How to Alienate Moderate Muslims

The recent “draw Muhammad” contest in Garland, Texas not only drew fire from two armed jihadists, it also drew fire from Christian leaders and media critics. One of the chief objections was that events of this type will alienate moderate Muslims and possibly drive them into the radical camp.

It can just as easily be argued, however, that caving on the cartoon issue is more likely to result in a defection of moderate Muslims than the drawings themselves. And caving seems to be the order of the day. The Muhammad art exhibit and cartoon contest has been roundly criticized not only by the usual suspects in the liberal media but also by conservative journalists and conservative religious leaders such as Franklin Graham. In general, the critics say that free speech is a wonderful thing, but that it should never be used to insult what is most sacred to others.

When Franklin Graham registers his disapproval, it’s undoubtedly because he genuinely believes that it’s wrong to mock another person’s deeply held faith. On the other hand, when secular opinion-makers voice the same concern, it’s probably because they are genuinely afraid. Any moderately informed moderate Muslim knows that secular pundits have no problem if someone mocks the things held sacred by Catholics or Mormons. He will understand that what’s at issue is not whether religion is insulted, but whether Islam is insulted. And, if the most powerful players in the media are afraid of Islam, why wouldn’t he be?

If the moderate Muslim was inclined to resist the radicals, he will be less likely to do so if he looks around and notices that no one else is resisting, except for a handful of people whom the media has labeled as “haters.” Why should he stick his neck out? If the supposed guardians of free speech who are relatively safe from retaliation nevertheless bow to Islamic law, then prudence suggests that he do the same. The constant kowtowing to Islamic demands has the result of putting increased pressure on the moderate Muslim to do some kowtowing of his own. He won’t necessarily join forces with the jihadists, but neither will he do much to oppose them.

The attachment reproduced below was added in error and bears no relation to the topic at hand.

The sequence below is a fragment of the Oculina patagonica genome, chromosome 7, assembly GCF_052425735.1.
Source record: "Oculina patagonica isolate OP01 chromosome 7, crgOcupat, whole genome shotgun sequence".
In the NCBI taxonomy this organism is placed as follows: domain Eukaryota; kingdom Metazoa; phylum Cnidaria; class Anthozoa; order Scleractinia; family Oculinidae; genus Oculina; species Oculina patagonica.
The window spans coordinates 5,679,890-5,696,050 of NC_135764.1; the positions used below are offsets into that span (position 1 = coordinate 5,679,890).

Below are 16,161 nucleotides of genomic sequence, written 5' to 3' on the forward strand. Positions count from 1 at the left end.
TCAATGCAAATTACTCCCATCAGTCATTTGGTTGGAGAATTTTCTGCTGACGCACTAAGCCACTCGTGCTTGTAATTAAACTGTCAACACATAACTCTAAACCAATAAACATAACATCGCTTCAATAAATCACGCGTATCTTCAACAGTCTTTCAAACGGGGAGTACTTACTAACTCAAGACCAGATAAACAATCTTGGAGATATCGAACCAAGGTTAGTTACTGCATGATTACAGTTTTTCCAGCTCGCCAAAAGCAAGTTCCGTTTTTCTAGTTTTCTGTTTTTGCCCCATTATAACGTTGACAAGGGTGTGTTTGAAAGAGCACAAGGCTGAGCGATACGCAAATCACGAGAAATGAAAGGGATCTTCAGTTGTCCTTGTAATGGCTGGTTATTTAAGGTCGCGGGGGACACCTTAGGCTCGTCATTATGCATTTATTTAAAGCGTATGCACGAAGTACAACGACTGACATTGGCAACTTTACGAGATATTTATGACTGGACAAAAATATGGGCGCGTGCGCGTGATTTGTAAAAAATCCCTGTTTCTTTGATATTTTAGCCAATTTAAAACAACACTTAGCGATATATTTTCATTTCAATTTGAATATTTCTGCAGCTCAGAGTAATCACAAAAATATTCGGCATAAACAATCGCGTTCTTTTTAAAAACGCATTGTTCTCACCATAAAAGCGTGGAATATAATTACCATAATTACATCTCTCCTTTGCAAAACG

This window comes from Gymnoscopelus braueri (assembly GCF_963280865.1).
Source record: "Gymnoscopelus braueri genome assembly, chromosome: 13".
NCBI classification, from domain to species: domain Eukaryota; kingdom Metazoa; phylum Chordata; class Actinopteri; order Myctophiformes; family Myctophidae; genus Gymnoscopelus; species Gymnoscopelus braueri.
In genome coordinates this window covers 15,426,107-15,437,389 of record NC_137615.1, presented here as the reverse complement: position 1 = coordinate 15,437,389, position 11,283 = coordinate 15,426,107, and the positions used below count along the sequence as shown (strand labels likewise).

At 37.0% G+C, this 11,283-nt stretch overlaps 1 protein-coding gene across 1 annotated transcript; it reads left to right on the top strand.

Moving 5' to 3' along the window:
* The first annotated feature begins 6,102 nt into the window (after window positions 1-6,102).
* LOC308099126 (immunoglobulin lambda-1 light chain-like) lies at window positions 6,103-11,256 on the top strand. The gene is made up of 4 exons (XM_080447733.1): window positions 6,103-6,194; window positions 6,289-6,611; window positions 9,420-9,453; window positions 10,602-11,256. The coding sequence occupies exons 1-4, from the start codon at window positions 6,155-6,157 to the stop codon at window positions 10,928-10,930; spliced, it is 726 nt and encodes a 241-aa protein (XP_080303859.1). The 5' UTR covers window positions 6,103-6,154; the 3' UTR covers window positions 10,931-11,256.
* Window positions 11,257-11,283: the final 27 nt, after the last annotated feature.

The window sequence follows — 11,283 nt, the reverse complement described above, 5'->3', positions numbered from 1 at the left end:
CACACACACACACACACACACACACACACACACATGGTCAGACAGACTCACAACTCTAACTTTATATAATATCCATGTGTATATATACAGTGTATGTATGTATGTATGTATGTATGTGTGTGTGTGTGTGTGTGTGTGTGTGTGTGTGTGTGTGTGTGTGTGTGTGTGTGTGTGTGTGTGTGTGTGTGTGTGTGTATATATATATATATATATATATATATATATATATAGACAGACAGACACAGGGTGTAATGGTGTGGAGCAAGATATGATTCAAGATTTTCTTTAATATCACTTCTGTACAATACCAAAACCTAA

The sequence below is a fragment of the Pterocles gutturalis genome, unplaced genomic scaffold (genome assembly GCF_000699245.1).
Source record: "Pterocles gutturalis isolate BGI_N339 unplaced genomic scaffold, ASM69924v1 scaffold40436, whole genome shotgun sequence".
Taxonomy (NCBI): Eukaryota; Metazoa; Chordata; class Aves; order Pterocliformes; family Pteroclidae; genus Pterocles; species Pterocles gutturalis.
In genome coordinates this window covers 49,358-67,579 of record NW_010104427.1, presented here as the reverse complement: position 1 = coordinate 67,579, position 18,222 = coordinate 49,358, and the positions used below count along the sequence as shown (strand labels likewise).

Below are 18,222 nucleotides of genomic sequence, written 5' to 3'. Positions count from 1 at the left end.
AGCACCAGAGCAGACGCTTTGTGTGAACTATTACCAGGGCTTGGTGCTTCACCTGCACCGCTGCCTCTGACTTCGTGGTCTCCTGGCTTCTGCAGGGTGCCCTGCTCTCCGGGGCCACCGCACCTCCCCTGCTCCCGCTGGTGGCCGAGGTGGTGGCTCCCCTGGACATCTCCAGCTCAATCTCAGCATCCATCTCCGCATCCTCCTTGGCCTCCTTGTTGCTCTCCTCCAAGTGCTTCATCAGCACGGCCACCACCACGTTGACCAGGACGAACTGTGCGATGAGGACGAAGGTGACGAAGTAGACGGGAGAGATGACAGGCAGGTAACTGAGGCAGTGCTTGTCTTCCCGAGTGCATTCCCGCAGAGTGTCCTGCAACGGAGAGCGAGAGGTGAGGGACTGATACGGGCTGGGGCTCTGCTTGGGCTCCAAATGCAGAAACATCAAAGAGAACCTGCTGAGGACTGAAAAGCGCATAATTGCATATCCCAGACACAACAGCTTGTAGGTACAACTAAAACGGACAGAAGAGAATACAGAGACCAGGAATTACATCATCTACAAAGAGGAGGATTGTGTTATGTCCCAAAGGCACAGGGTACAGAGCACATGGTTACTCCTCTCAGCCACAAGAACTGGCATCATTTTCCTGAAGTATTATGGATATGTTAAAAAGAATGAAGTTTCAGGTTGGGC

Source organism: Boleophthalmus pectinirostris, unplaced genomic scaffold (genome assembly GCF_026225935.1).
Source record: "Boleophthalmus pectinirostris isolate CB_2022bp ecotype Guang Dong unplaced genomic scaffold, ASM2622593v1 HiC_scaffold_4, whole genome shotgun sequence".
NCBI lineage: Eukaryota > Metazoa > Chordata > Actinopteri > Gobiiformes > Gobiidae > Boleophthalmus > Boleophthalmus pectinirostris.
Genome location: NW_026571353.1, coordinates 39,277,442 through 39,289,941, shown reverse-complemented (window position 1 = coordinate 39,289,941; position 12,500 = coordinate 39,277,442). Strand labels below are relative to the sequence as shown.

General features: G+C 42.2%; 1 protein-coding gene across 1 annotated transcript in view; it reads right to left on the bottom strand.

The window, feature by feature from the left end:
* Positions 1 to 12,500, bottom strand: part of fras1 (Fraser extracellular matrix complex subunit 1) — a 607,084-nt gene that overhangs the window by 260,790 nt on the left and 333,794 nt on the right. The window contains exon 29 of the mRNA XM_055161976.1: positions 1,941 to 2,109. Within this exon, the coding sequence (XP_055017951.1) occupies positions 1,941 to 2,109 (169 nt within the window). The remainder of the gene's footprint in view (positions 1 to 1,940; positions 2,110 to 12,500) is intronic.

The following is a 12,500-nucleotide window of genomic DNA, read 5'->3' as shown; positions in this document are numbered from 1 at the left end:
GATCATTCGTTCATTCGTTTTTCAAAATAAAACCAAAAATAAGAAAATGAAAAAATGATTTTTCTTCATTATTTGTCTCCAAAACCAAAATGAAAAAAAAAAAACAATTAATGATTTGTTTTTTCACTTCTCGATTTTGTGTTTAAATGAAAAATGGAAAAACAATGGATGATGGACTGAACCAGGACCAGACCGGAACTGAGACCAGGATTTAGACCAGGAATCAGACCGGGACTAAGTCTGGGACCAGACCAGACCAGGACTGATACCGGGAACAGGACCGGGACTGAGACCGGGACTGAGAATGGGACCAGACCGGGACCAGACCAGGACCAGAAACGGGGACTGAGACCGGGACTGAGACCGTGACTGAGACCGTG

One of the ways that the ever-helpful mainstream media is helping the public come to the “right” conclusion about the Garland event is by neglecting to say much about the context surrounding it. Three months before the cartoon contest, Islamic activist groups staged a “Stand with the Prophet” rally in Garland calling for restrictions on speech that is offensive to Islam. It was held in the same room in the same conference center. So the Muhammad art exhibit didn’t pop up out of nowhere. It was a response to the earlier event.

The cartoon contest is best understood not as a gratuitous provocation of Muslims, but as a wake-up call to non-Muslims. It was meant, in part, to show just how far down the road to capitulation we have gone. If we have to abide by Islam’s rules about drawing Muhammad, we may be further down the road than most realize.

Where’s the line at which Americans will take their stand against encroaching Islamization? Judging by the media reaction to the Garland event, the right to robustly criticize the prophet is a line too far. What then? Will Americans draw the line when Muslims request that the sculpture of Muhammad be removed from the Supreme Court chamber? Probably not. Why make a fuss? How about demands for sharia law courts? I’m guessing that many Americans won’t find it difficult to convince themselves that Muslims should be allowed to settle disputes among themselves in their own courts of law. Burqas on buses? Compulsory courses on Islam? Court imposed fines for critics of Islam? All along the road to complete sharia compliance there will be numerous places where one might draw the line—and numerous reasons why it will be deemed prudent not to.